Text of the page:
Andreas Gursky (b. 1955)

New York, Stock Exchange

Andreas Gursky (b. 1955)
New York, Stock Exchange
signed, titled, numbered and dated 'Andreas Gursky Börse New York 1991 1/4' (on the reverse)
chromogenic colour-print laminated to Plexiglas in artist's frame
image: 51½ x 65in. (130.7 x 165cm.)
overall: 67 5/8 x 80¾in. (172 x 205.2cm.)
Executed in 1991, this work is number one from an edition of four
303 Gallery, New York.
Acquired from the above by the present owner.
Z. Felix (ed.), Andreas Gursky. Fotografien 1984-1993, Munich 1994 (another from the edition illustrated in colour, p. 101).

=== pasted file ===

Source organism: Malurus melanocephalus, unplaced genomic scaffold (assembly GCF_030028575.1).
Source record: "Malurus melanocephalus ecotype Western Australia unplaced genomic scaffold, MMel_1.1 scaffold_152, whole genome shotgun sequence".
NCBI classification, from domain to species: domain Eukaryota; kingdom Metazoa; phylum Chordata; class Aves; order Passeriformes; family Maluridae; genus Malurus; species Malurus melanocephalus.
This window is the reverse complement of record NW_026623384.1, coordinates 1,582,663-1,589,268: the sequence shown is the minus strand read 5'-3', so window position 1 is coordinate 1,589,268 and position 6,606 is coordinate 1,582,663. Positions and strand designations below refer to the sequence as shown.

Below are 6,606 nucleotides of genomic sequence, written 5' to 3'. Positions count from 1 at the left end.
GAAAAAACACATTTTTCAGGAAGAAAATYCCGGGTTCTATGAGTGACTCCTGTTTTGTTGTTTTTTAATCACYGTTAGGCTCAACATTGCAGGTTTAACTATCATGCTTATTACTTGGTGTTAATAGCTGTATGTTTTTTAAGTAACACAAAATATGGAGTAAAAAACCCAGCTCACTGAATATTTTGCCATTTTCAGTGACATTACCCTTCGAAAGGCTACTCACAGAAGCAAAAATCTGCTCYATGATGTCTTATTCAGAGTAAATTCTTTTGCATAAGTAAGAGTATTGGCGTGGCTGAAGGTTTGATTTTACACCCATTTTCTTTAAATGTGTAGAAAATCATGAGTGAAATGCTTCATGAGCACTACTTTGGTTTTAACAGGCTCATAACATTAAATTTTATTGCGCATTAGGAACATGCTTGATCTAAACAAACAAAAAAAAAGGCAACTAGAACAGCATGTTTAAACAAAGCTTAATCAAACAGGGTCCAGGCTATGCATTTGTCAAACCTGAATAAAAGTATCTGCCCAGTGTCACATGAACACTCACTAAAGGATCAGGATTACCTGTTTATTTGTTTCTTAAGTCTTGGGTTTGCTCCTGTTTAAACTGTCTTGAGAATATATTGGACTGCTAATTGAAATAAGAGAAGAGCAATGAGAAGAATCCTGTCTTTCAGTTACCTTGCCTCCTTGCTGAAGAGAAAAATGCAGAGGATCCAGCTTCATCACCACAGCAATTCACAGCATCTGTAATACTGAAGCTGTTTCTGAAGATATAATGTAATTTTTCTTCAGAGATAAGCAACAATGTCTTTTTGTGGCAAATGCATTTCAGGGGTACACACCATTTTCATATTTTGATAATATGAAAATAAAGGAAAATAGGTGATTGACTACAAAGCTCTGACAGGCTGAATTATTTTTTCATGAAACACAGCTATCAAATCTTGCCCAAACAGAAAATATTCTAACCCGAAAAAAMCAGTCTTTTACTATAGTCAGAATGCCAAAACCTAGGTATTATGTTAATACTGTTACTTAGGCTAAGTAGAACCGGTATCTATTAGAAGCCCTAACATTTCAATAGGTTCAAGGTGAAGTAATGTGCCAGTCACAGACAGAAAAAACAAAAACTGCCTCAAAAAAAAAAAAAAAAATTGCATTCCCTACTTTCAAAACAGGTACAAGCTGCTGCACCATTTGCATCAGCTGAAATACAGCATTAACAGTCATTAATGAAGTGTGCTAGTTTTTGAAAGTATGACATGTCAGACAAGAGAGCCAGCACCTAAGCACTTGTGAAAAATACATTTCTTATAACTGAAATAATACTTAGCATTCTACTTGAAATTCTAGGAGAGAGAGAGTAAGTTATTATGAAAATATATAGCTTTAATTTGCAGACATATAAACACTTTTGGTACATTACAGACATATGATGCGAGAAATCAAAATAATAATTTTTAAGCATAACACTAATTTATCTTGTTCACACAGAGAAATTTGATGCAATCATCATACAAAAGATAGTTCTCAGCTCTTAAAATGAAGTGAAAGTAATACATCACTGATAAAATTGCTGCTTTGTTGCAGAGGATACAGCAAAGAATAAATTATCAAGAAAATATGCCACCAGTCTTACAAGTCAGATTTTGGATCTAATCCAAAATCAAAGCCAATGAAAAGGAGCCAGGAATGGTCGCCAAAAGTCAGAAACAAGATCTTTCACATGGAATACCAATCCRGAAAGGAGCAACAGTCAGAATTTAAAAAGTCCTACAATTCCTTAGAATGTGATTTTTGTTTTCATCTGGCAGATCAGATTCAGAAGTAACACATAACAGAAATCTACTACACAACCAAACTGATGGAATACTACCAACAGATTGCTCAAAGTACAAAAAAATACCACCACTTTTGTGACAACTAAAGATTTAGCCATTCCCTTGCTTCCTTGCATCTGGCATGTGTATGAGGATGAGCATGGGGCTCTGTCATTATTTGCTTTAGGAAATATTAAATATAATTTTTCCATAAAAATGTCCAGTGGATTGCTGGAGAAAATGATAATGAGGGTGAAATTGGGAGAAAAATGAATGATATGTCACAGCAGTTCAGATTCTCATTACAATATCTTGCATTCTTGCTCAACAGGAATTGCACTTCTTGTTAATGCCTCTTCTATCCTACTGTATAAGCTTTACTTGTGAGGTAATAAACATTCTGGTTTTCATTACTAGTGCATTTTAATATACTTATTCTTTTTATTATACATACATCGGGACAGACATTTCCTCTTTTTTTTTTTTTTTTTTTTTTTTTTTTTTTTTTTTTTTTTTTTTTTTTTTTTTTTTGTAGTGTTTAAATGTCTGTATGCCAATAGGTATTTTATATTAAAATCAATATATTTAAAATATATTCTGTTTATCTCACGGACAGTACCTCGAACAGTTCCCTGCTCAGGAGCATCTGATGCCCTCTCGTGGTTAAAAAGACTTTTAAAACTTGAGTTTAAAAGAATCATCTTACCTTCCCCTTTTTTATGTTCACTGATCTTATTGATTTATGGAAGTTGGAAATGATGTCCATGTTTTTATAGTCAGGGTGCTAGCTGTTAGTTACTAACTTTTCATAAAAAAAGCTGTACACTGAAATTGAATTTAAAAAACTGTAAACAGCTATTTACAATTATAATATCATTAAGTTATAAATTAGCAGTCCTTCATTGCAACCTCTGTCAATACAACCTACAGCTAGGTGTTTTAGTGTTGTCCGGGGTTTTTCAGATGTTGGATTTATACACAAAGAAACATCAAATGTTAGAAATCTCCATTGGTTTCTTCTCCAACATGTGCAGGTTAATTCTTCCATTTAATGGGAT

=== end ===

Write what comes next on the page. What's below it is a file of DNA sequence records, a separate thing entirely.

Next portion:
New York, 303 Gallery, Andreas Gursky, 1991.
Artist's Resale Right ("Droit de Suite"). Artist's Resale Right Regulations 2006 apply to this lot, the buyer agrees to pay us an amount equal to the resale royalty provided for in those Regulations, and we undertake to the buyer to pay such amount to the artist's collection agent.